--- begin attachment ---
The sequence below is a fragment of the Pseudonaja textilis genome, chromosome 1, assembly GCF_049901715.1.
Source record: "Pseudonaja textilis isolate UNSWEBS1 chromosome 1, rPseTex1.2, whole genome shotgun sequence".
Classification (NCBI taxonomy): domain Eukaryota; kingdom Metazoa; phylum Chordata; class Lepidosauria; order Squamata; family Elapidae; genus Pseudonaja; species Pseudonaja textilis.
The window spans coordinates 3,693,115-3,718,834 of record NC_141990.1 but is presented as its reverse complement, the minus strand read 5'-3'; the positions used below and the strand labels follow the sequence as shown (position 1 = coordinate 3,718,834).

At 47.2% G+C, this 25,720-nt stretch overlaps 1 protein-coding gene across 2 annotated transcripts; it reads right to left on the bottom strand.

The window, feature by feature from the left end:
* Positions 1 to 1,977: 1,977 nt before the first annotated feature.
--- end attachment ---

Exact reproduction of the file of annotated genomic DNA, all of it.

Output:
The sequence below is a fragment of the Pseudonaja textilis genome, chromosome 1, assembly GCF_049901715.1.
Source record: "Pseudonaja textilis isolate UNSWEBS1 chromosome 1, rPseTex1.2, whole genome shotgun sequence".
Classification (NCBI taxonomy): domain Eukaryota; kingdom Metazoa; phylum Chordata; class Lepidosauria; order Squamata; family Elapidae; genus Pseudonaja; species Pseudonaja textilis.
The window spans coordinates 3,693,115-3,718,834 of record NC_141990.1 but is presented as its reverse complement, the minus strand read 5'-3'; the positions used below and the strand labels follow the sequence as shown (position 1 = coordinate 3,718,834).

At 47.2% G+C, this 25,720-nt stretch overlaps 1 protein-coding gene across 2 annotated transcripts; it reads right to left on the bottom strand.

The window, feature by feature from the left end:
* Positions 1 to 1,977: 1,977 nt before the first annotated feature.